• Home Home

Shopper sparks debate with tragic photo of fruit display at grocery store: 'This should be illegal'

"It makes me extremely happy that I'm not the only person who feels this way."

"It makes me extremely happy that I’m not the only person who feels this way."

Photo Credit: iStock

For many eco-conscious shoppers, it's often disheartening to see the sheer amount of unnecessary plastic waste in grocery stores, especially when only about 9% of it gets recycled worldwide (according to the Organisation for Economic Co-operation and Development)

A photo posted on Reddit by a grocery shopper speaks for itself: a display of mangoes individually wrapped in plastic boxes, with their barcodes strangely placed on the mangoes instead of on the outer packaging. 

The original poster uploaded the image in the subreddit r/CrappyDesign, sarcastically captioning it with "wHy Is ThE oCeAn FiLlInG uP wItH pLaStIc?" 

wasteful packaging
Photo Credit: Reddit

Many Redditors shared the OP's frustration, as the photo received about 55,000 upvotes and more than 1,000 comments.

While consumers are understandably concerned about the environmental impact of single-use plastics, the food industry has been a staunch supporter of the ubiquitous material. As per the American Chemistry Council, plastics are durable, lightweight, and flexible, an ideal material to protect food during shipping, help extend shelf life, and reduce food waste. 

However, a study by the sustainability charity Wrap found that plastic packaging on fruits and vegetables doesn't actually preserve produce and can even increase food waste, as the Guardian reported

"In cases where consumers had no choice but to buy more than they needed in pre-packed packaging, this could actually increase food waste," Marcus Gover, Wrap's chief executive, told the publication.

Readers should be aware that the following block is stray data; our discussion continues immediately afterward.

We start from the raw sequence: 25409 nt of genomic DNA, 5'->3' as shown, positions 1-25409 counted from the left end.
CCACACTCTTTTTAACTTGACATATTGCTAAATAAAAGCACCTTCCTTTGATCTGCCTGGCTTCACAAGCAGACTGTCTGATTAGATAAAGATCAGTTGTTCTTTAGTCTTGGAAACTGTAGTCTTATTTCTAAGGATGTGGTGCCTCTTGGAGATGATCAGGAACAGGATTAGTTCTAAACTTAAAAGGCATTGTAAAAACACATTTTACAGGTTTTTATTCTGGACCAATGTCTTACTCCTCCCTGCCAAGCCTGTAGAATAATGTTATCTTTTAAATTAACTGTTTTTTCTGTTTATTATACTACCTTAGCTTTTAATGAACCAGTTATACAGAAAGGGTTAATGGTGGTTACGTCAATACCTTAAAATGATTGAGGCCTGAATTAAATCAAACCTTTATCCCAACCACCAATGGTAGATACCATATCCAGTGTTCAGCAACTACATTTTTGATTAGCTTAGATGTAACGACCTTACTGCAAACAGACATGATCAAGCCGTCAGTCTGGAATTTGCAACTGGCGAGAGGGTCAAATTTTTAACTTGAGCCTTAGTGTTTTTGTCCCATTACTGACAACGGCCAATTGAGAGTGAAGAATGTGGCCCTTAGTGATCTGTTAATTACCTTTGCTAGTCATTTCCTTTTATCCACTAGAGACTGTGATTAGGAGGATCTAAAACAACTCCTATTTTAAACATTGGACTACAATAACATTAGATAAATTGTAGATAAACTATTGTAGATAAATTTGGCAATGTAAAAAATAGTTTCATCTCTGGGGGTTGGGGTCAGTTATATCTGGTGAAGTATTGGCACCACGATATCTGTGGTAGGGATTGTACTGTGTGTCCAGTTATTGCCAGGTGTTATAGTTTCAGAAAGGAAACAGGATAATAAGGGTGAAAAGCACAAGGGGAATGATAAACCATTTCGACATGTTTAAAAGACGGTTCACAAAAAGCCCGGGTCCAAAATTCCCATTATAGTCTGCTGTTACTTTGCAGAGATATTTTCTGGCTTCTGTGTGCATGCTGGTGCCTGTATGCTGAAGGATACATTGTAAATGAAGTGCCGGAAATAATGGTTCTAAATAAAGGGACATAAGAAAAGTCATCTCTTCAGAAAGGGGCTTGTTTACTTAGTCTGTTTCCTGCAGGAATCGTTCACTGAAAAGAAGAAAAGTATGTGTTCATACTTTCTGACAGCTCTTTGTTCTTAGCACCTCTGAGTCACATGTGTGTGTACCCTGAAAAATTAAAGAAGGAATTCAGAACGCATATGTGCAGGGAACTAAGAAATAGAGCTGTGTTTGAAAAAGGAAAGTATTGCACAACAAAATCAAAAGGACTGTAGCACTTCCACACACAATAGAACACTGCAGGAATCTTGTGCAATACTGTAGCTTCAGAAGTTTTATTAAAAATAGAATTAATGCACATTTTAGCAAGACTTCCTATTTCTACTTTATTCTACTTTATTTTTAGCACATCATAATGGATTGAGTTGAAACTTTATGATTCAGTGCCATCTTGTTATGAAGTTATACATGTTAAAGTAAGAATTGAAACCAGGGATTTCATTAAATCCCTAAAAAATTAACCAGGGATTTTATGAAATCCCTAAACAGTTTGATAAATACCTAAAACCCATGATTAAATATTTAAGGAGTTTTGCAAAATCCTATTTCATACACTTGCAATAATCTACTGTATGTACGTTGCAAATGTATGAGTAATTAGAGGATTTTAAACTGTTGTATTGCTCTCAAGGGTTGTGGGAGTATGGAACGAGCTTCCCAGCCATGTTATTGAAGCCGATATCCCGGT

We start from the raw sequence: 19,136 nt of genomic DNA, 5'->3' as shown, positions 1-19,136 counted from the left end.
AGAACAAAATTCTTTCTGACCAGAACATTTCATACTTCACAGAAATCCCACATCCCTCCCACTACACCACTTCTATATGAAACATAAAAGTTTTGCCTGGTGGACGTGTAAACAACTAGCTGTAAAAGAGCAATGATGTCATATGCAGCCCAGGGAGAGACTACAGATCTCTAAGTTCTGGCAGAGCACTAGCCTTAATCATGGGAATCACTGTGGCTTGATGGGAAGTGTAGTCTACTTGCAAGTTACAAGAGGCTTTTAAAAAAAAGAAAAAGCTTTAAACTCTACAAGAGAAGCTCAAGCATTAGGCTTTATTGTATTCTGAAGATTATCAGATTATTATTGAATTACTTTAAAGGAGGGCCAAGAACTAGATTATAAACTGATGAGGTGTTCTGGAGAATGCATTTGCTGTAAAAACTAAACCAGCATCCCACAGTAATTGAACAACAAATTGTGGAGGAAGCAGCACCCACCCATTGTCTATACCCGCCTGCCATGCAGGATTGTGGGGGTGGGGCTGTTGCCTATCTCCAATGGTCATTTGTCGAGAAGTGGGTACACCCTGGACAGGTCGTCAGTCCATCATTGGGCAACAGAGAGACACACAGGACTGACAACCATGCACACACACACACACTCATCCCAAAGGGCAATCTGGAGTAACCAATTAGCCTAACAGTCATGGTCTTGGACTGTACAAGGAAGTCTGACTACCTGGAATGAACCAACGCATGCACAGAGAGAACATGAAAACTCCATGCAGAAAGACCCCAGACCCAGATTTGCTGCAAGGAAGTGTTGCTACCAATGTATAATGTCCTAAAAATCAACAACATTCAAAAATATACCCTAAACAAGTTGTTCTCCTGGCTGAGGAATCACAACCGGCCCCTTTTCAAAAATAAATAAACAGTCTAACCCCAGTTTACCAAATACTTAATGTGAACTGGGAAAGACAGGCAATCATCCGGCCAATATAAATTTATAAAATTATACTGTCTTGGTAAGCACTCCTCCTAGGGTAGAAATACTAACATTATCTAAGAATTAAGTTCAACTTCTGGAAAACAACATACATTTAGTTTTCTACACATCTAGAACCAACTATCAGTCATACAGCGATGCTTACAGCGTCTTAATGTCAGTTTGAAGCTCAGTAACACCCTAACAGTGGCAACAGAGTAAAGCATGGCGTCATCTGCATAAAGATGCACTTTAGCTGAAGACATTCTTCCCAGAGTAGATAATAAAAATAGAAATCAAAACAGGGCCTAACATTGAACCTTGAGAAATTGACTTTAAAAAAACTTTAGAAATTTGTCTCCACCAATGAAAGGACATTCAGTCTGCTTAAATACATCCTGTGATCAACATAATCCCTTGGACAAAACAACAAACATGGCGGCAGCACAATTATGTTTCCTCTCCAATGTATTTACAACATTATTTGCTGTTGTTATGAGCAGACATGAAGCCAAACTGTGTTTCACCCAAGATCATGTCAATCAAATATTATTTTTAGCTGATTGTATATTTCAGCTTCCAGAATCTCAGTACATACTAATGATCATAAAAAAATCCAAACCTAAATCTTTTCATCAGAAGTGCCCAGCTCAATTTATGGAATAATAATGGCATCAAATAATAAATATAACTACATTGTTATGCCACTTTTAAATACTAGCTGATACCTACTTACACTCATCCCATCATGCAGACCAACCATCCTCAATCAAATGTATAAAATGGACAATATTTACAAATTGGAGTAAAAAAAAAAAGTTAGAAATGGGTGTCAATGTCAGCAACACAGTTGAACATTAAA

Not only does this throw money down the drain, but it's also extremely harmful to the environment. The UN Environment Programme reports that we produce over 440 million tons of plastic waste every year, of which up to nearly 220 million tons end up in the world's oceans. Some of this garbage consists of single-use plastics, as 85% of them are landfilled or discarded in the environment. 

However, it's easier than ever to cut back on plastic waste. Supporting brands with plastic-free packaging, buying reusable grocery bags, and recycling are great ways to help the planet. 

Like the OP, many Redditors were confused about the excessive packaging, with one writing, "If only mangos had a special inedible coat of protection to make extra packaging unneeded…"

"This should be illegal," said another. "… It makes me extremely happy that I'm not the only person who feels this way. Corporations don't give a s*** about anything but profits. Kinda hard to turn a buck when everything is dead from the waste they created." 

Join our free newsletter for easy tips to save more, waste less, and help yourself while helping the planet.

Cool Divider